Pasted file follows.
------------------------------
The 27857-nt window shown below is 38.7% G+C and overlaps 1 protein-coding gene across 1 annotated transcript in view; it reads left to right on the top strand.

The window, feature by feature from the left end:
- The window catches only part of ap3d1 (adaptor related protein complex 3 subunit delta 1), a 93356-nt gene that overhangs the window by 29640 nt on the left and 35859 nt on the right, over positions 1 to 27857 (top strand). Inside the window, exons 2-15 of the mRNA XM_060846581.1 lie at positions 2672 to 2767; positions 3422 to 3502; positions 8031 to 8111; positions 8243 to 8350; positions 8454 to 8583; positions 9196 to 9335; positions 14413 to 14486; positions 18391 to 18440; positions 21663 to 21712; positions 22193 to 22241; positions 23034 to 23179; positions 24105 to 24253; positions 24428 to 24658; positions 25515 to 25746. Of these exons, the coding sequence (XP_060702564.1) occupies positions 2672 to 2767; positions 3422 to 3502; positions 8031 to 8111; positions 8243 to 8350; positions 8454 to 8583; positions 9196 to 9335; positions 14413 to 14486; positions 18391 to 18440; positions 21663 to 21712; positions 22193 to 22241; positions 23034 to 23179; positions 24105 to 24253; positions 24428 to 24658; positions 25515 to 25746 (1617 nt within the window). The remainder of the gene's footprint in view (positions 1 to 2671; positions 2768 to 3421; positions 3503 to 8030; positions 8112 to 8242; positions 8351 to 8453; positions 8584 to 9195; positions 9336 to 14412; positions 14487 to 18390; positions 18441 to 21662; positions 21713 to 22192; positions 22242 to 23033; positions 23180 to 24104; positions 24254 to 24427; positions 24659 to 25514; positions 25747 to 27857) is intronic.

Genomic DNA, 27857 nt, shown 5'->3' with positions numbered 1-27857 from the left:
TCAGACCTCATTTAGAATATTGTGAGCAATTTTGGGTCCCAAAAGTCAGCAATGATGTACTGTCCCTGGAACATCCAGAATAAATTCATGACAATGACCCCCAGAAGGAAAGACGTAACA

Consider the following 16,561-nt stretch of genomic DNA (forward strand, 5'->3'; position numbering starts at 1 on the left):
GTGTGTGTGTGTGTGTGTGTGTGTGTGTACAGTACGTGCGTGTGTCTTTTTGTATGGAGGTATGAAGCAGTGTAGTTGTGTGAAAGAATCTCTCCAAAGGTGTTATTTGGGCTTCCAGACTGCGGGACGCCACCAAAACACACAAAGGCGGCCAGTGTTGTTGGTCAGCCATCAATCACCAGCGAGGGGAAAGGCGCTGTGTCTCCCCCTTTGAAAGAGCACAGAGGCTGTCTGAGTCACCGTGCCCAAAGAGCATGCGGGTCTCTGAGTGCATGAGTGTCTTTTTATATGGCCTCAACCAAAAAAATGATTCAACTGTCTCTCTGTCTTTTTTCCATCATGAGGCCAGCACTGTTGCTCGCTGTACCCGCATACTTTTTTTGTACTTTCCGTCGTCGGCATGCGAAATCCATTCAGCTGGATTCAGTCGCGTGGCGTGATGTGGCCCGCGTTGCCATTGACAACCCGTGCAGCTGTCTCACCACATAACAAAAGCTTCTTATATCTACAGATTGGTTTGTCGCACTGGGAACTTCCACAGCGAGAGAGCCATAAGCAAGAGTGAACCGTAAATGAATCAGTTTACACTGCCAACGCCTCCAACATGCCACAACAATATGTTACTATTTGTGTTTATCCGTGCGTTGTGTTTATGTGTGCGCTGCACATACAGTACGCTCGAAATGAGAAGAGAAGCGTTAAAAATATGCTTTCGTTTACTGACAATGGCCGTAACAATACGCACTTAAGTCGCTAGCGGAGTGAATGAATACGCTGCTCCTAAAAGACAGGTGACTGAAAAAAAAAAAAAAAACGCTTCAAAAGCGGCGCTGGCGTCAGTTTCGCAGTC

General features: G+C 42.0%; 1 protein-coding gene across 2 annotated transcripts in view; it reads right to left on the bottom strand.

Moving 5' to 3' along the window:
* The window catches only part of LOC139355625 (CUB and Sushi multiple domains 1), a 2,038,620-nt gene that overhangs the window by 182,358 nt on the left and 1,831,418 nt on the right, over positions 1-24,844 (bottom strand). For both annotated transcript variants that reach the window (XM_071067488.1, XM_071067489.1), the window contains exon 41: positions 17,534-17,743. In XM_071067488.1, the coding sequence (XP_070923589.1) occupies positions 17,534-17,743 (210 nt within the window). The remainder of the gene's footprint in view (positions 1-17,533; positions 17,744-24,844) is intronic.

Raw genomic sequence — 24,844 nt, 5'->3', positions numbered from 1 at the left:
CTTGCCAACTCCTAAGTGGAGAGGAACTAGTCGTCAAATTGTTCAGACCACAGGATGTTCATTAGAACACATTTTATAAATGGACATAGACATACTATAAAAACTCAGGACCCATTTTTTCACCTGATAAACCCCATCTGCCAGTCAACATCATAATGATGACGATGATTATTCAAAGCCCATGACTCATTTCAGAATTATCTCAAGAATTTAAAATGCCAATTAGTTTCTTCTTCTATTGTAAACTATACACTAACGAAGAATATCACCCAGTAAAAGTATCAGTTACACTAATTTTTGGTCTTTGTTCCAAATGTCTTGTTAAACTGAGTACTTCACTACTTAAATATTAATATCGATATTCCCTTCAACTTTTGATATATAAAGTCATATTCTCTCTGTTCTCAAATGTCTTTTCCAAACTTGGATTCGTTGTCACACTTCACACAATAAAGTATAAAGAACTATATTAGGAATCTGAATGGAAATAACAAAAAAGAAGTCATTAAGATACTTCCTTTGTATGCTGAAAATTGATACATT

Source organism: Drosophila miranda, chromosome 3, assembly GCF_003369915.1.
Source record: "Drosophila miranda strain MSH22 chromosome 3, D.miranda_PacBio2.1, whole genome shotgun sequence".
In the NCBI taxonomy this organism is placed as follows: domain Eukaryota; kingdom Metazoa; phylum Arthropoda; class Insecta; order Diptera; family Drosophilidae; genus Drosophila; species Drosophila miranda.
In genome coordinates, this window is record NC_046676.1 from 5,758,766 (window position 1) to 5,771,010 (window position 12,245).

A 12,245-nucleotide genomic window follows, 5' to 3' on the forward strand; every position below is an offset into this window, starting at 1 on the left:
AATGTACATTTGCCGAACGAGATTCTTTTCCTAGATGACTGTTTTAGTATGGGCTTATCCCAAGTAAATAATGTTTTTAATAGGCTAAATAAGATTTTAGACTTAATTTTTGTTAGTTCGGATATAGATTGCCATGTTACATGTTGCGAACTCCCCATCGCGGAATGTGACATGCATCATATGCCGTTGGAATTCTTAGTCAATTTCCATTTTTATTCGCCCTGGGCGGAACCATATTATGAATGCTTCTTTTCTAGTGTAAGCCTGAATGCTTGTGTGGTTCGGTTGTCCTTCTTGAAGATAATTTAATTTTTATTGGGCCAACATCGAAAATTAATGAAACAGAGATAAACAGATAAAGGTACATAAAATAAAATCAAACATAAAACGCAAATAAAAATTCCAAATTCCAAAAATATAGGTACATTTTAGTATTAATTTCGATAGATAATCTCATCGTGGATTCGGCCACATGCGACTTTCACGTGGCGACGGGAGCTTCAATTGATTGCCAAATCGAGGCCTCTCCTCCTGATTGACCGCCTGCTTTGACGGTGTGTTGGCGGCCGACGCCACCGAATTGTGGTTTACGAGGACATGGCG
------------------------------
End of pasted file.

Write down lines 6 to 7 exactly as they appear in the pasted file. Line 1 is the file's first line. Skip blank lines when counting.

Consider the following 16,561-nt stretch of genomic DNA (forward strand, 5'->3'; position numbering starts at 1 on the left):
GTGTGTGTGTGTGTGTGTGTGTGTGTGTACAGTACGTGCGTGTGTCTTTTTGTATGGAGGTATGAAGCAGTGTAGTTGTGTGAAAGAATCTCTCCAAAGGTGTTATTTGGGCTTCCAGACTGCGGGACGCCACCAAAACACACAAAGGCGGCCAGTGTTGTTGGTCAGCCATCAATCACCAGCGAGGGGAAAGGCGCTGTGTCTCCCCCTTTGAAAGAGCACAGAGGCTGTCTGAGTCACCGTGCCCAAAGAGCATGCGGGTCTCTGAGTGCATGAGTGTCTTTTTATATGGCCTCAACCAAAAAAATGATTCAACTGTCTCTCTGTCTTTTTTCCATCATGAGGCCAGCACTGTTGCTCGCTGTACCCGCATACTTTTTTTGTACTTTCCGTCGTCGGCATGCGAAATCCATTCAGCTGGATTCAGTCGCGTGGCGTGATGTGGCCCGCGTTGCCATTGACAACCCGTGCAGCTGTCTCACCACATAACAAAAGCTTCTTATATCTACAGATTGGTTTGTCGCACTGGGAACTTCCACAGCGAGAGAGCCATAAGCAAGAGTGAACCGTAAATGAATCAGTTTACACTGCCAACGCCTCCAACATGCCACAACAATATGTTACTATTTGTGTTTATCCGTGCGTTGTGTTTATGTGTGCGCTGCACATACAGTACGCTCGAAATGAGAAGAGAAGCGTTAAAAATATGCTTTCGTTTACTGACAATGGCCGTAACAATACGCACTTAAGTCGCTAGCGGAGTGAATGAATACGCTGCTCCTAAAAGACAGGTGACTGAAAAAAAAAAAAAAAACGCTTCAAAAGCGGCGCTGGCGTCAGTTTCGCAGTC